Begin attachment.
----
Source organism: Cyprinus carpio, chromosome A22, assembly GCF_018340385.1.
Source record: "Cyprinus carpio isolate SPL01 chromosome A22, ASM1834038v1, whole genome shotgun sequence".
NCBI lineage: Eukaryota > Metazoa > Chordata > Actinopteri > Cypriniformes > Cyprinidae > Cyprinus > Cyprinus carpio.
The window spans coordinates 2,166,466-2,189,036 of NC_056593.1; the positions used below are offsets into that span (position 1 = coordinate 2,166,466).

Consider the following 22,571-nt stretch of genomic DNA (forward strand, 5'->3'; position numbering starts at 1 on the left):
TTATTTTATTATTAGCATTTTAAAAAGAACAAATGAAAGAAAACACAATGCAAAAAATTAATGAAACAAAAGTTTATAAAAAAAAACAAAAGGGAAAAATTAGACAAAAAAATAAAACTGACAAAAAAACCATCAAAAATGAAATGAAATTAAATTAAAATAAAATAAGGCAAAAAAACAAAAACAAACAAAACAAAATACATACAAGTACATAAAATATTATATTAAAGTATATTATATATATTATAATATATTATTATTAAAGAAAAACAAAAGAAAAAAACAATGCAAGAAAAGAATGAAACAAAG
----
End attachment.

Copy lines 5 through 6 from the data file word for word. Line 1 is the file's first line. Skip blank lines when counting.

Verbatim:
Consider the following 22,571-nt stretch of genomic DNA (forward strand, 5'->3'; position numbering starts at 1 on the left):
TTATTTTATTATTAGCATTTTAAAAAGAACAAATGAAAGAAAACACAATGCAAAAAATTAATGAAACAAAAGTTTATAAAAAAAAACAAAAGGGAAAAATTAGACAAAAAAATAAAACTGACAAAAAAACCATCAAAAATGAAATGAAATTAAATTAAAATAAAATAAGGCAAAAAAACAAAAACAAACAAAACAAAATACATACAAGTACATAAAATATTATATTAAAGTATATTATATATATTATAATATATTATTATTAAAGAAAAACAAAAGAAAAAAACAATGCAAGAAAAGAATGAAACAAAG